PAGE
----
Imagine if an audit of Louisiana’s Head Start schools came back showing that almost every one of them kept sloppy records, so much so that the schools could not demonstrate that the government money they received was being “spent only on ‘educational purposes.’”
Right now, it’s the battle of the political parties as surrogates and the IRS and taxes are the main issues.
Has the Louisiana Republican Party’s executive committee’s claim of government intrusion into its financial records, a grenade that is exploding in its own hands?
The more I watch the goings on at the State Capitol in Baton Rouge, the more it looks like the U.S. Capitol in D.C.
In 2012, Louisiana Governor Bobby Jindal’s major legislative policy item was education reform. In 2013, his focus is clearly upon financing state government and growing the economy in what appears to be a major tax reform.
Dear friends, Dear Bobby, Dear fellow Republicans and Dear fellow Democrats,
to the Louisiana GOP via an email blast today, "Louisiana Republicans have gained thee key leadership positions in recent months that will help to redirect the national Republican Party in 2013.
Subtract the results of the Second Congressional District, and it is possible that the votes for Libertarian and no party candidates in all of the other U.S. House contests will exceed those cast for Democrats across the rest of Louisiana, belying the notion that state Democrats are anywhere near a sustained and successful rebuilding effort.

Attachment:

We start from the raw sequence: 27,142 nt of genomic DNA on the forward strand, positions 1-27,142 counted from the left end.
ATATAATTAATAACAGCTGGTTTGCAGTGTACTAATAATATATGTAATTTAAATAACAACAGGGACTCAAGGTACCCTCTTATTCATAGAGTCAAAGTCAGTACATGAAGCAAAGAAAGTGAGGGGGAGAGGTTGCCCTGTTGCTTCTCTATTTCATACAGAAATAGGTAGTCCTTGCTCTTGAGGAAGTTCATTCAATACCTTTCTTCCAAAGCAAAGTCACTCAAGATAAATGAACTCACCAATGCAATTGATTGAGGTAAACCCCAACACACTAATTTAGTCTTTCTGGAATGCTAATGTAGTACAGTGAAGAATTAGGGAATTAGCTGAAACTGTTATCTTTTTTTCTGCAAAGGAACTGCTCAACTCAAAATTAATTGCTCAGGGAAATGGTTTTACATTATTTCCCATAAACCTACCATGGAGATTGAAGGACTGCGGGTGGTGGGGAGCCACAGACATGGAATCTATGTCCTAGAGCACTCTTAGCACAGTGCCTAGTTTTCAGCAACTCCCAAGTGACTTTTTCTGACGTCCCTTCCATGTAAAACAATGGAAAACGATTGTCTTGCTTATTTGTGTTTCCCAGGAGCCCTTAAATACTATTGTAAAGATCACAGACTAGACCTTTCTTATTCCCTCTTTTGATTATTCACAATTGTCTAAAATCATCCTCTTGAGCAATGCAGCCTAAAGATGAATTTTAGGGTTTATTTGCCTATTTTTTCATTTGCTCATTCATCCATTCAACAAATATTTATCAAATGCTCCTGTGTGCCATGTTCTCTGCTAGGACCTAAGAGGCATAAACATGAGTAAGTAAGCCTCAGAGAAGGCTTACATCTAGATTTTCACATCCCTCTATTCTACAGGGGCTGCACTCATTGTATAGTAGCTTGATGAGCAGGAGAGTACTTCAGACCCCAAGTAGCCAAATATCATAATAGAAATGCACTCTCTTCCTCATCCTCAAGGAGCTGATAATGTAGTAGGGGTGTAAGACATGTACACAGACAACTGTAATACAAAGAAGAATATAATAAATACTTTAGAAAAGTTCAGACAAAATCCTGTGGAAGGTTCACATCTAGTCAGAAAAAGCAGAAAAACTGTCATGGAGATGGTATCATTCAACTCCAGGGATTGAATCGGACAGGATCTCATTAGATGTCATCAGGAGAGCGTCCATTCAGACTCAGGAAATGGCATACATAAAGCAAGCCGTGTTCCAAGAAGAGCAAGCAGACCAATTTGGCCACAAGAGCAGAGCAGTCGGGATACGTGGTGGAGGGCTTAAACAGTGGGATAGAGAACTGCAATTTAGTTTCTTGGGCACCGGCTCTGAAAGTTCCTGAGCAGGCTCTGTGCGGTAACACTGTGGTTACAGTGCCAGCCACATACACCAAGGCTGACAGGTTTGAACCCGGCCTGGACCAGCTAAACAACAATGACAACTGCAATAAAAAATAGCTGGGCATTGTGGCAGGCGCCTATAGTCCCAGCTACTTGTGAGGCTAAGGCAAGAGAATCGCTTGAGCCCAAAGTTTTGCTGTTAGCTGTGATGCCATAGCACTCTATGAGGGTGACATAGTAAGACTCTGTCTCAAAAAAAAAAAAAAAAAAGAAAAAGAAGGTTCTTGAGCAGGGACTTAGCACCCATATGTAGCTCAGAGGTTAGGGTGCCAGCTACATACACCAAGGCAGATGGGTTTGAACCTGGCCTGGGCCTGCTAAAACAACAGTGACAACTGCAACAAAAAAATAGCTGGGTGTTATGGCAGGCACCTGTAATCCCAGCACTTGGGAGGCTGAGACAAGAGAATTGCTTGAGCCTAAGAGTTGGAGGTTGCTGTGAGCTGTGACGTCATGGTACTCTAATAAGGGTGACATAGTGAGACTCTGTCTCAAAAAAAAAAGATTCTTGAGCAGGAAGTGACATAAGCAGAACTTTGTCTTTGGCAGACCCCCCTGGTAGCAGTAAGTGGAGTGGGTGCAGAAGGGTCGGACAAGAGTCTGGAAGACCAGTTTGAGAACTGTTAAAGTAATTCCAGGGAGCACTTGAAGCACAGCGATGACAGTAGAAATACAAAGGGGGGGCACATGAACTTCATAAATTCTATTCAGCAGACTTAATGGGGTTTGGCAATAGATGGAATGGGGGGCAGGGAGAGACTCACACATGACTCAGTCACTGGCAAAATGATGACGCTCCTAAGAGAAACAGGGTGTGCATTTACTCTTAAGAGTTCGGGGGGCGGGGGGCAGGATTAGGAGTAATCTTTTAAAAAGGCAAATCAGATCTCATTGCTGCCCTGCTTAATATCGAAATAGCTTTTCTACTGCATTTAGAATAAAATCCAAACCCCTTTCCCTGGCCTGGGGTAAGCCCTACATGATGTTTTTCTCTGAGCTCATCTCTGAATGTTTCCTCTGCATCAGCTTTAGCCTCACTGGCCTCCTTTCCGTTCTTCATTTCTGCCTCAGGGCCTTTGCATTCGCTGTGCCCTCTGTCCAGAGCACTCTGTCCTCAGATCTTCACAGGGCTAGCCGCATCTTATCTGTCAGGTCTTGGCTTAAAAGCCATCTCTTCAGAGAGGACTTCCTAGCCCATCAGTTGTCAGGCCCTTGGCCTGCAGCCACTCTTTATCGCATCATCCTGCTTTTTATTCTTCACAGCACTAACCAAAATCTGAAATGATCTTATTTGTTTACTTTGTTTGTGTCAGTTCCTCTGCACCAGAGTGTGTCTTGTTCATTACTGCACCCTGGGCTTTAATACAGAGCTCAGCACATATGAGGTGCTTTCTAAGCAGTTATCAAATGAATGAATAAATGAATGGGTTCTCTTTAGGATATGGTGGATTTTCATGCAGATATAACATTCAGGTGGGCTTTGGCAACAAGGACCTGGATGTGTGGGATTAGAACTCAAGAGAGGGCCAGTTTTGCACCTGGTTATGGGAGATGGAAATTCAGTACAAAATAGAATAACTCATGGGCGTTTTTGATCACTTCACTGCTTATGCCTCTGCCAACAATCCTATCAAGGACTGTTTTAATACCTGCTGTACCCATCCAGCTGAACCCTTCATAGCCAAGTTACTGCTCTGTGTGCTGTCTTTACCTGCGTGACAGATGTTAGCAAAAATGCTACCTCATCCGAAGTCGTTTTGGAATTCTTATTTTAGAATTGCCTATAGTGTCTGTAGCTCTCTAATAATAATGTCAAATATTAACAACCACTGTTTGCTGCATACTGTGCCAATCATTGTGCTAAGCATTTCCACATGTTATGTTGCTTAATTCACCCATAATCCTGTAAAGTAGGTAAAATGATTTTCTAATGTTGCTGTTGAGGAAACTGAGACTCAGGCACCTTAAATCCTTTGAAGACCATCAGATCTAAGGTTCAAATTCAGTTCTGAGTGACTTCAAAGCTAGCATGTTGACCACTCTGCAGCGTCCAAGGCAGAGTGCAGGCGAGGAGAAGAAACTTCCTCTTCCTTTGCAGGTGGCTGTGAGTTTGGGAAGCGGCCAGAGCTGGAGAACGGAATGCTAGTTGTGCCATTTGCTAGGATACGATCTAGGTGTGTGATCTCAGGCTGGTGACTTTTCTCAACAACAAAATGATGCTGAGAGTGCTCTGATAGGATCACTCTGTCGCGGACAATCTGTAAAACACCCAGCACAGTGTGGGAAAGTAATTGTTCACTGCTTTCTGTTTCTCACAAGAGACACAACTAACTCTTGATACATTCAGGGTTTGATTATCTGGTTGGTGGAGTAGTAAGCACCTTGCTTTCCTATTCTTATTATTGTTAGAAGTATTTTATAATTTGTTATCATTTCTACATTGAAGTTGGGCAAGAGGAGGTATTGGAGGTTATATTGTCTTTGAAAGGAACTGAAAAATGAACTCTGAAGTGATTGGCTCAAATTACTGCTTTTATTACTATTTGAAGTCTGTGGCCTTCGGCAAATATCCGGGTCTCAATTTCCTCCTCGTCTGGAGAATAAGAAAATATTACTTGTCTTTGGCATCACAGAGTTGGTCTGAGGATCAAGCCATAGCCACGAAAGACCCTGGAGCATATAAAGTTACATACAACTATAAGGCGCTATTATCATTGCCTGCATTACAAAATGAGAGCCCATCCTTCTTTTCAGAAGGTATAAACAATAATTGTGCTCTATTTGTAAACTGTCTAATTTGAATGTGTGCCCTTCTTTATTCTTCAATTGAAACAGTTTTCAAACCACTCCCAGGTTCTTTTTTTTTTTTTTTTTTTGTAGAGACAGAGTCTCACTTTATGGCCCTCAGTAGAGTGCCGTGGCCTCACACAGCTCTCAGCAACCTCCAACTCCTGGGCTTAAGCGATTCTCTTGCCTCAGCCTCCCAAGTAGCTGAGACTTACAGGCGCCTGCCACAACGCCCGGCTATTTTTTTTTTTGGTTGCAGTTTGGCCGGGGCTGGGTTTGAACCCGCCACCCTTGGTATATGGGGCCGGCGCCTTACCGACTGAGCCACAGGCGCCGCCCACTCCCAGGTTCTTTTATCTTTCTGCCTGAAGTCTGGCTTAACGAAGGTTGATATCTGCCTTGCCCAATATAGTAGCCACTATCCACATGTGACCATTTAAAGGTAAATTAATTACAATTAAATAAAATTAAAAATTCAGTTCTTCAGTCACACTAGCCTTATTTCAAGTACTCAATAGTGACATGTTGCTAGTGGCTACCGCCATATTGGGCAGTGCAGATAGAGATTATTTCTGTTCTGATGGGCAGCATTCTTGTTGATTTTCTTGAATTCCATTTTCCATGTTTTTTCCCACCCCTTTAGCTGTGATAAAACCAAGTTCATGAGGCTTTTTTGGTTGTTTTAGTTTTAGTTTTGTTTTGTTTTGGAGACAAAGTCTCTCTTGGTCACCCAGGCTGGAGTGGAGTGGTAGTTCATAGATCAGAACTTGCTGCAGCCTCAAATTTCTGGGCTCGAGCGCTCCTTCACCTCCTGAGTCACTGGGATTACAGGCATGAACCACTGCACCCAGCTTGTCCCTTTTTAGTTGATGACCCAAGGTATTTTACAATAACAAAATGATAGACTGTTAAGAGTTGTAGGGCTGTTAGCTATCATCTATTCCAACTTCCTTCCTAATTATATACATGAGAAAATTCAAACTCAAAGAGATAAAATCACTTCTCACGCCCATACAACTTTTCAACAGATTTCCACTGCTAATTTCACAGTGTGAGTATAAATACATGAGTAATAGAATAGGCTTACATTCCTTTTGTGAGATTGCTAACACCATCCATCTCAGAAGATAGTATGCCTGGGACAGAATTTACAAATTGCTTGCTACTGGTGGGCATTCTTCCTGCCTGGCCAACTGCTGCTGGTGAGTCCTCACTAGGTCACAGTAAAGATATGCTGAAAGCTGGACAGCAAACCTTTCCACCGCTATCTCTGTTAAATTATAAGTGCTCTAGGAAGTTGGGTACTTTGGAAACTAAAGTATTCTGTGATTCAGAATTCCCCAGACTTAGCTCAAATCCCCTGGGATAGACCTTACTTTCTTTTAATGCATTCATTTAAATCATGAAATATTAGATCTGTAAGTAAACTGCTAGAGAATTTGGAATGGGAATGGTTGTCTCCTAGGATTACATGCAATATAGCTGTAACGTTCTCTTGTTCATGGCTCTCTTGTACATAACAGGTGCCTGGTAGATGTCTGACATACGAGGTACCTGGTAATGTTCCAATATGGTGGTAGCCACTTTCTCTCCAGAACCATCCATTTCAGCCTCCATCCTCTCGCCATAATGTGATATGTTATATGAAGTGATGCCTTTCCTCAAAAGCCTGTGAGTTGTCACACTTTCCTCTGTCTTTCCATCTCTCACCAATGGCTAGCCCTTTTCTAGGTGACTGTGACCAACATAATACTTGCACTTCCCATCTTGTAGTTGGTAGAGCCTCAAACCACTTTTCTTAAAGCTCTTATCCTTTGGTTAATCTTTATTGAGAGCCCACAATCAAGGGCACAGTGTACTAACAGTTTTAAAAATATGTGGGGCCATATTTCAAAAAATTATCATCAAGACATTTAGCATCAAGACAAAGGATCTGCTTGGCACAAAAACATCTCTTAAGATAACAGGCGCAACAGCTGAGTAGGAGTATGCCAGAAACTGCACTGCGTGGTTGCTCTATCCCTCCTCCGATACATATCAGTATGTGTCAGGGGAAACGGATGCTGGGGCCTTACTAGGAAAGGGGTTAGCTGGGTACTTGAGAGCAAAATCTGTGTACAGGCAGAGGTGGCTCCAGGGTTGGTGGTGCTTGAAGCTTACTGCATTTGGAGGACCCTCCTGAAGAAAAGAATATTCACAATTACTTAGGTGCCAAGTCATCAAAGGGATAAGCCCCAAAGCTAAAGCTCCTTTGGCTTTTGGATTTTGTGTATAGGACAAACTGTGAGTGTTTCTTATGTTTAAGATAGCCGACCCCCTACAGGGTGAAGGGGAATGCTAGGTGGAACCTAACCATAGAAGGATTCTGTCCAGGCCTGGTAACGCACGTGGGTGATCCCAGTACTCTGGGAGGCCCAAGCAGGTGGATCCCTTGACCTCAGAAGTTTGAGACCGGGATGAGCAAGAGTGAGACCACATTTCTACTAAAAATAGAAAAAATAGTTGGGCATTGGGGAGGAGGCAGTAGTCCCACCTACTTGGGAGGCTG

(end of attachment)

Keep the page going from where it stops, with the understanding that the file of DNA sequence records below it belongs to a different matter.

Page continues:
The final qualifying statistics registered Republicans having one or more candidates in all six districts, in five of which they are favored overwhelmingly, Libertarians contesting all but the First, and Democrats competing in just three, and in the Second their Rep. Cedric Richmond is the heavy reelection favorite. Besides those dismal statistics for the state’s former majority party, some others compound recognition of its plight.
By the numbers, the most competitive district for the party outside of the Second was supposed to be the Fourth. Instead, Republican Rep. John Fleming gets the closest thing running to a free ride in the state this cycle with only a Libertarian opposing him. Perhaps the next most vulnerable for the GOP was the Fifth, but Republican Rep. Rodney Alexander almost got off as easily, also facing a Libertarian and a no party contestant who has run for office before and has been treated by voters as a crank.